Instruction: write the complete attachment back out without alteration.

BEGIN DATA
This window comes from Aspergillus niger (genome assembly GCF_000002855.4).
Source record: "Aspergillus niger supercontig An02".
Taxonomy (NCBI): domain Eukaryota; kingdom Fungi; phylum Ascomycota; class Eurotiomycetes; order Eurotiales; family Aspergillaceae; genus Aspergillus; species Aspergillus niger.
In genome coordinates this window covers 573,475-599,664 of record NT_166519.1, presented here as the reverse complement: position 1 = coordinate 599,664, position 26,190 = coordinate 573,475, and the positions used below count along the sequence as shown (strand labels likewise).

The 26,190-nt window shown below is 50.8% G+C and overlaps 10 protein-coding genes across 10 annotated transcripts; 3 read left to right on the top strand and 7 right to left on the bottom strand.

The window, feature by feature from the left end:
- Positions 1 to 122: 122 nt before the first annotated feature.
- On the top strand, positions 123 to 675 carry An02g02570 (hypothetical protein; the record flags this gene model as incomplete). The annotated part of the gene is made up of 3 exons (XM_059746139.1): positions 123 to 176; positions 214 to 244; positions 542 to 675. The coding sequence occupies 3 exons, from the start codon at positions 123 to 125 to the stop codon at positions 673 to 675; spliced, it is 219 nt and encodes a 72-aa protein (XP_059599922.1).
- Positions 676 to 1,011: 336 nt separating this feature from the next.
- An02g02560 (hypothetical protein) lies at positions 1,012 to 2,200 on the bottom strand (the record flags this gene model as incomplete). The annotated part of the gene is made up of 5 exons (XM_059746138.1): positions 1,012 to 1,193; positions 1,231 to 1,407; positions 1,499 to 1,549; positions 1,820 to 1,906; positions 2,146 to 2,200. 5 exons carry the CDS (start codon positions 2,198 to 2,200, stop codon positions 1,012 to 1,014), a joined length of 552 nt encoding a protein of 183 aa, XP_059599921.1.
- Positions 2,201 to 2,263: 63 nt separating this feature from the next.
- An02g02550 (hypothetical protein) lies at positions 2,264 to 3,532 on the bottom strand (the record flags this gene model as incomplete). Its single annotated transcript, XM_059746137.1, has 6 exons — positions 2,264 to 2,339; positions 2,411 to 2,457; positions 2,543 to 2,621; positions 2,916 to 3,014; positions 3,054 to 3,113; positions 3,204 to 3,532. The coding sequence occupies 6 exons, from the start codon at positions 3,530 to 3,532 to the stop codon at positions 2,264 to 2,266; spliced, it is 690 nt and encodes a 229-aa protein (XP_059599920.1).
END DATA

This window comes from Aspergillus niger (genome assembly GCF_000002855.4).
Source record: "Aspergillus niger supercontig An02".
Taxonomy (NCBI): domain Eukaryota; kingdom Fungi; phylum Ascomycota; class Eurotiomycetes; order Eurotiales; family Aspergillaceae; genus Aspergillus; species Aspergillus niger.
In genome coordinates this window covers 573,475-599,664 of record NT_166519.1, presented here as the reverse complement: position 1 = coordinate 599,664, position 26,190 = coordinate 573,475, and the positions used below count along the sequence as shown (strand labels likewise).

The 26,190-nt window shown below is 50.8% G+C and overlaps 10 protein-coding genes across 10 annotated transcripts; 3 read left to right on the top strand and 7 right to left on the bottom strand.

The window, feature by feature from the left end:
- Positions 1 to 122: 122 nt before the first annotated feature.
- On the top strand, positions 123 to 675 carry An02g02570 (hypothetical protein; the record flags this gene model as incomplete). The annotated part of the gene is made up of 3 exons (XM_059746139.1): positions 123 to 176; positions 214 to 244; positions 542 to 675. The coding sequence occupies 3 exons, from the start codon at positions 123 to 125 to the stop codon at positions 673 to 675; spliced, it is 219 nt and encodes a 72-aa protein (XP_059599922.1).
- Positions 676 to 1,011: 336 nt separating this feature from the next.
- An02g02560 (hypothetical protein) lies at positions 1,012 to 2,200 on the bottom strand (the record flags this gene model as incomplete). The annotated part of the gene is made up of 5 exons (XM_059746138.1): positions 1,012 to 1,193; positions 1,231 to 1,407; positions 1,499 to 1,549; positions 1,820 to 1,906; positions 2,146 to 2,200. 5 exons carry the CDS (start codon positions 2,198 to 2,200, stop codon positions 1,012 to 1,014), a joined length of 552 nt encoding a protein of 183 aa, XP_059599921.1.
- Positions 2,201 to 2,263: 63 nt separating this feature from the next.
- An02g02550 (hypothetical protein) lies at positions 2,264 to 3,532 on the bottom strand (the record flags this gene model as incomplete). Its single annotated transcript, XM_059746137.1, has 6 exons — positions 2,264 to 2,339; positions 2,411 to 2,457; positions 2,543 to 2,621; positions 2,916 to 3,014; positions 3,054 to 3,113; positions 3,204 to 3,532. The coding sequence occupies 6 exons, from the start codon at positions 3,530 to 3,532 to the stop codon at positions 2,264 to 2,266; spliced, it is 690 nt and encodes a 229-aa protein (XP_059599920.1).